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Monday, 28 September 2015

Celebrating Mooncake Festival at Royal China Queensway

Words and Photography by Caroline Ghera and Luiz Hara

Name: Royal China Queensway

Where: 13 Queensway, London W2 4QJ, http://www.rcguk.co.uk

Cost: The à la carte menu at Royal China Queensway contains a comprehensive variety of appetizers priced £5.50 - £9.20 while most main courses range from £10 - £26.50, with vegetables, noodles and rice dishes varying between £3 - £11. However, a few signature and seafood dishes can climb up to £45. The dim sum menu, which is served daily up to 5pm, features an excellent choice of dumplings, cheung fun, rice and noodle dishes ranging from £3.30 to £10.20.

Royal China Queensway also serves a good selection of cocktails, Chinese teas and soft drinks. The wine list is very reasonably priced with a 175ml glass ranging from £5.80 to £6.95 and most bottles priced  £19 - £45. 

About: Founded in 1996, Royal China Queensway was the first of what is now a very successful group of 6 restaurants in and around London. Widely regarded for its traditional dim sum creations and great Cantonese cooking and with branches in Baker Street (Royal China Club reviewed here and Royal China Baker Street reviewed here), Canary Wharf, Fulham and Harrow, the Queensway site remains the flagship of the group (reviewed here), always buzzing with members of the Chinese community, locals and food enthusiasts from further afield.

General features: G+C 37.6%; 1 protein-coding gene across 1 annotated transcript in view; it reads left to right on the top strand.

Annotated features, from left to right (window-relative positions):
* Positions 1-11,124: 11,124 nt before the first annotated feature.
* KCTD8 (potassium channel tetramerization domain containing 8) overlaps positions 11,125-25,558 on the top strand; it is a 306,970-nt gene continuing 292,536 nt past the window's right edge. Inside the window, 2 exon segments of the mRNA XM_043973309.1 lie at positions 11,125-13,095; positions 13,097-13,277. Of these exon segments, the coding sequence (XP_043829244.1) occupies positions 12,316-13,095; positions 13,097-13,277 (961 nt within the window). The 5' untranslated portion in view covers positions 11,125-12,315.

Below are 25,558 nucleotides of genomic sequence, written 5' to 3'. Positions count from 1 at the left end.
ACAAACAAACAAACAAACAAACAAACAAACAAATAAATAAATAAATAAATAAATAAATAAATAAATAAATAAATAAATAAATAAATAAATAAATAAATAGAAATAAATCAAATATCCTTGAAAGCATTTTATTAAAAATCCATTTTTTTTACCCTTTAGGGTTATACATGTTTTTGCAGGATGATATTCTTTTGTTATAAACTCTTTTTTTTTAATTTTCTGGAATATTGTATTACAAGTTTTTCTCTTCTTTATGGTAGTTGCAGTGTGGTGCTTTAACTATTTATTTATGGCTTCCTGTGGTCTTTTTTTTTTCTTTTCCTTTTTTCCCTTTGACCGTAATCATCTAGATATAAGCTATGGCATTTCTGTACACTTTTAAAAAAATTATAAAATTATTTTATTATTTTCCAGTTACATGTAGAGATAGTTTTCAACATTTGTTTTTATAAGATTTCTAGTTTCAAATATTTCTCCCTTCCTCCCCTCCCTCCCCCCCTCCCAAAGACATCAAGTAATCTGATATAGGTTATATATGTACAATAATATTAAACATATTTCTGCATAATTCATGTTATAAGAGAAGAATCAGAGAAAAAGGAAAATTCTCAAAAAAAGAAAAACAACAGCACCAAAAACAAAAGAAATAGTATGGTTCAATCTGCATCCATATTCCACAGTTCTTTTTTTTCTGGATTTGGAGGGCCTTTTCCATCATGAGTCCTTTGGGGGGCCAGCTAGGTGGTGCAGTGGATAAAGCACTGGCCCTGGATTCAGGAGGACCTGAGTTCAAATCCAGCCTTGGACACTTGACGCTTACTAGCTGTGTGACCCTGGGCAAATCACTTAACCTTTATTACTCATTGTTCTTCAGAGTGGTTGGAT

The restaurant has a spacious, elegant interior decorated in black and gold which during the month of September is further embellished with lanterns hanging from the ceiling to celebrate the Mid-Autumn Festival also known as Moon (or Mooncake) Festival, this year celebrated on the 27th September 2015.

What We Ate: Over the years, I have been to Royal China Queensway on countless occasions to savour their afternoon dim sum which I consider one of the best in London, but my latest visit was on a weekday evening when the à la carte menu is available. We started our meal with the deep fried soft shell crab with spicy salt (£8.50 for a portion of two). The fleshy soft shell crab was coated in a crisp thin layer of batter and topped with salty flakes of garlic, chilli, ginger and spring onion which provided a delicious contrast of textures.

To follow, we tried the deep fried baby squid with spicy salt (£6.80). Prepared in the same fashion as the crab (we were in the mood for some deep-frying that night), it was perfectly cooked and equally delicious.

Moving on to the main courses, I could not help ordering one of my favourite Royal China specialities, the baked seafood rice with creamy Portuguese sauce (£12.00). The exact ingredients are carefully guarded by the chef but this is a delightful dish of egg-fried rice with generous pieces of fish, scallops and whole tiger prawns topped with a creamy béchamel-like coconut and evaporated milk sauce, delicately flavoured with what might be a light curry or even semolina. This is a dish only available at Queensway and it is sadly not included in their printed menu so if you would like to try it, please ask your waiter for it.